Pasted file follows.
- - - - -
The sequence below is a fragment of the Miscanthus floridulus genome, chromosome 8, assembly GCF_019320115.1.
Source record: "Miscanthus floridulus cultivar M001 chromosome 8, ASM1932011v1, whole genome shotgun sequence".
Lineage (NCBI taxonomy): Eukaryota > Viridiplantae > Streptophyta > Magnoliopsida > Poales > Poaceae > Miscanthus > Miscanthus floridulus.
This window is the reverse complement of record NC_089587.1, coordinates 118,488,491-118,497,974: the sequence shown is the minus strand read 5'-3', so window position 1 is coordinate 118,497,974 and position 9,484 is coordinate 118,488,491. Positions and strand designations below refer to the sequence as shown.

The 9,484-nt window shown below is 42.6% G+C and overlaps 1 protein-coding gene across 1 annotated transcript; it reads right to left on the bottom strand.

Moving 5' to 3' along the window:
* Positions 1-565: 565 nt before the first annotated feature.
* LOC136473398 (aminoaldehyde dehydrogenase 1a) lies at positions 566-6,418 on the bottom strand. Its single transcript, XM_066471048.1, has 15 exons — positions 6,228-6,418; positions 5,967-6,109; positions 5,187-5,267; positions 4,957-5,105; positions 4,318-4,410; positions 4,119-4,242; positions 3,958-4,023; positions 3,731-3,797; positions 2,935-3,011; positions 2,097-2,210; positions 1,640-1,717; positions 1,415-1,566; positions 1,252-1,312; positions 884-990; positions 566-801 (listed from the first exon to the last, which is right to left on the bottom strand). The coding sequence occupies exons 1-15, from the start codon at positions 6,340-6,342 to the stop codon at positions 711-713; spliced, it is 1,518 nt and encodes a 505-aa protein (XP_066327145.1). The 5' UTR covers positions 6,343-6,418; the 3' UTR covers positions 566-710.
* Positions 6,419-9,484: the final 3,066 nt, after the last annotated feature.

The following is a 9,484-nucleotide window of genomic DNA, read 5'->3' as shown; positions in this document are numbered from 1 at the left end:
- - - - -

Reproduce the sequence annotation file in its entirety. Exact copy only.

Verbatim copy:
The sequence below is a fragment of the Miscanthus floridulus genome, chromosome 8, assembly GCF_019320115.1.
Source record: "Miscanthus floridulus cultivar M001 chromosome 8, ASM1932011v1, whole genome shotgun sequence".
Lineage (NCBI taxonomy): Eukaryota > Viridiplantae > Streptophyta > Magnoliopsida > Poales > Poaceae > Miscanthus > Miscanthus floridulus.
This window is the reverse complement of record NC_089587.1, coordinates 118,488,491-118,497,974: the sequence shown is the minus strand read 5'-3', so window position 1 is coordinate 118,497,974 and position 9,484 is coordinate 118,488,491. Positions and strand designations below refer to the sequence as shown.

The 9,484-nt window shown below is 42.6% G+C and overlaps 1 protein-coding gene across 1 annotated transcript; it reads right to left on the bottom strand.

Moving 5' to 3' along the window:
* Positions 1-565: 565 nt before the first annotated feature.
* LOC136473398 (aminoaldehyde dehydrogenase 1a) lies at positions 566-6,418 on the bottom strand. Its single transcript, XM_066471048.1, has 15 exons — positions 6,228-6,418; positions 5,967-6,109; positions 5,187-5,267; positions 4,957-5,105; positions 4,318-4,410; positions 4,119-4,242; positions 3,958-4,023; positions 3,731-3,797; positions 2,935-3,011; positions 2,097-2,210; positions 1,640-1,717; positions 1,415-1,566; positions 1,252-1,312; positions 884-990; positions 566-801 (listed from the first exon to the last, which is right to left on the bottom strand). The coding sequence occupies exons 1-15, from the start codon at positions 6,340-6,342 to the stop codon at positions 711-713; spliced, it is 1,518 nt and encodes a 505-aa protein (XP_066327145.1). The 5' UTR covers positions 6,343-6,418; the 3' UTR covers positions 566-710.
* Positions 6,419-9,484: the final 3,066 nt, after the last annotated feature.

The following is a 9,484-nucleotide window of genomic DNA, read 5'->3' as shown; positions in this document are numbered from 1 at the left end: